When I was a kid, I wanted to be a rock star. Didn’t you? Eventually, I did learn to play the guitar. I enrolled in a couple of different music schools and eventually earned a degree in music composition and arranging. I played professionally for several years, and made some decent music and friends and memories.
But I was never satisfied. And now I think I know why.
1- I cared more about my reputation than the music. Honestly, I just wanted people to like me, to be impressed, to say nice stuff about me. I probably wanted to be famous (ick!) and have lots of money to waste. Of course, I would never have admitted these things, not even to myself. But hindsight is not only accurate; it can be downright cruel too.
2- I was never fully prepared. I was good enough because I had put in a ton of hours and thought and sweat perfecting things I thought I already knew how to do. But I was never great. I thought I could get by on what little technical prowess I had accumulated. I could be flashy at times and fake my way through most gigs. But I was putting style before substance. And the music suffered.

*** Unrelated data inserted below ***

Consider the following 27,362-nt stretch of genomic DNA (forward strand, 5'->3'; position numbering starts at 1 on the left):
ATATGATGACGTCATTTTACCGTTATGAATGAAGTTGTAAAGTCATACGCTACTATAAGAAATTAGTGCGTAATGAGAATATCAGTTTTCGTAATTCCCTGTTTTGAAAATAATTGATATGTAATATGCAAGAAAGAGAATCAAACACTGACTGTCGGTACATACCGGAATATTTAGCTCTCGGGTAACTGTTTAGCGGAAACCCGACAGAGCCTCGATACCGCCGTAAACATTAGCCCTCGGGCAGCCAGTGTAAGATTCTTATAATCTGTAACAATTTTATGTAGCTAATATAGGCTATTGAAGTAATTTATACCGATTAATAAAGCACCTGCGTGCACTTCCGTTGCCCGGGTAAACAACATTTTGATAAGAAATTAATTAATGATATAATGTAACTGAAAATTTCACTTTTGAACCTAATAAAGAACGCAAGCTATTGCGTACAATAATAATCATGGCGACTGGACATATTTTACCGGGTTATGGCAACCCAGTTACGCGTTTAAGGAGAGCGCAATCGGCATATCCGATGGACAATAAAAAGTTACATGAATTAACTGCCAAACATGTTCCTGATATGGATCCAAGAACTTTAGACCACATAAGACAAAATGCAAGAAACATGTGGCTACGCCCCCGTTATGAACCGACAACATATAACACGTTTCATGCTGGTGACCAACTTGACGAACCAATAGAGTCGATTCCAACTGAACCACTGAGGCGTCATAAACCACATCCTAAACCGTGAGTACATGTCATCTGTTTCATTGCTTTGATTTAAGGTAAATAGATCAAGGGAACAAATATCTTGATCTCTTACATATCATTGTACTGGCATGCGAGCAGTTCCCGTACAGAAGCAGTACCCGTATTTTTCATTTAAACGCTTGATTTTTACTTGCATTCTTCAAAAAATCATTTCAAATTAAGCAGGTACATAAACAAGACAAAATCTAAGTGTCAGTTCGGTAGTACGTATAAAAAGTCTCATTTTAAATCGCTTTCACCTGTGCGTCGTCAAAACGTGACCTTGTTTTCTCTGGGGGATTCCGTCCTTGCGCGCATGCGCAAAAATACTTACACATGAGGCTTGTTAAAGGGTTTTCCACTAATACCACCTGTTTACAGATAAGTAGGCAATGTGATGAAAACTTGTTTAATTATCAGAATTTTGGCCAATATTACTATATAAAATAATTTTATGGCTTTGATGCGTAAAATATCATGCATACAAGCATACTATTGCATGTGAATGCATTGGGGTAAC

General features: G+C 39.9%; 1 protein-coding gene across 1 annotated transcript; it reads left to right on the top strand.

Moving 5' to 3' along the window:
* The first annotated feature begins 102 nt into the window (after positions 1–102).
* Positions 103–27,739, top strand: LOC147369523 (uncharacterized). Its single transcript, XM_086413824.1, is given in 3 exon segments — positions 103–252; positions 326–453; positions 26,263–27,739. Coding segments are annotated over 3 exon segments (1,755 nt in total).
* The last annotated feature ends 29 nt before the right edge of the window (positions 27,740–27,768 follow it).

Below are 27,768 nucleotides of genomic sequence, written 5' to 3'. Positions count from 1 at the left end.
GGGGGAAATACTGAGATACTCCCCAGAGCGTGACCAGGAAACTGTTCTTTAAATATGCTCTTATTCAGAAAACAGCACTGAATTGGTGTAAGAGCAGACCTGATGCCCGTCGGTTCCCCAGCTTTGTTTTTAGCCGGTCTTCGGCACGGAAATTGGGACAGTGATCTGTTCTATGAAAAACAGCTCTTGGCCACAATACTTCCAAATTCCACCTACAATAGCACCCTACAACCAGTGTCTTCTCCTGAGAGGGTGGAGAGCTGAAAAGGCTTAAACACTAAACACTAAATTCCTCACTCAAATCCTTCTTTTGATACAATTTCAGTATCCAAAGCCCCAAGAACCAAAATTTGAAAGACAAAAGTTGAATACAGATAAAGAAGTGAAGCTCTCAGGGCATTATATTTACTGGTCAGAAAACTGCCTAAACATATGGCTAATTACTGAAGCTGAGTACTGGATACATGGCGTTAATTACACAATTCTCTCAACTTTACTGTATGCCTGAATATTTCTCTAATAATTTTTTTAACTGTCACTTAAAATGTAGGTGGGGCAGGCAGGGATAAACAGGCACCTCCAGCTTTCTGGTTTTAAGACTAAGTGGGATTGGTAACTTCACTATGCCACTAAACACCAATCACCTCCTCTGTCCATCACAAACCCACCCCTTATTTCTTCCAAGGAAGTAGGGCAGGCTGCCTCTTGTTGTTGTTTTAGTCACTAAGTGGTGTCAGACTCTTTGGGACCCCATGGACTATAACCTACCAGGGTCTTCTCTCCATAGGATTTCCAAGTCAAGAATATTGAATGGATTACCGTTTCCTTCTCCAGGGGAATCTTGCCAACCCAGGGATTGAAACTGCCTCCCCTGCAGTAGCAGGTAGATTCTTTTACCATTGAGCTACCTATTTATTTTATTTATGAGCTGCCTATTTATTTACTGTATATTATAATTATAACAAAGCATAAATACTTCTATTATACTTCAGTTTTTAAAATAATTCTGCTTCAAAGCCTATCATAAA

Again, I did work hard. I just didn’t work smart, or in the right direction.
Thankfully, I learned my lesson when it came to writing. Although my heart is still prone to wander, I write because I love it, because I truly believe creative writing magnifies truth and beauty, and because writing makes those who choose to write it better people.
It’s about serving the work, not the other way around.
I’m playing music again too. But no longer do I try and “get by.” Instead, I take a more balanced, sometimes laborious approach. I listen, take notes, learn the songs as recorded, then try and find alternate ways to play them–different inversions, single-note lines, just anything that might serve the song better in the heat of the moment. ON gig days I get up way early to rehearse tunes, scribble more notes on charts, and to make sure I have all my gear packed and ready to go.
This is not original with me: “Practice does not make perfect. Perfect practice does.” This is original with me: “Artfully perfect beats technically perfect any day of the week.”
What is artfully perfect? Who really knows? It’s an eye-of-the-beholder kind of thing. But the odds of finding yourself in that hollowed creative space is by properly setting the table for your Muse.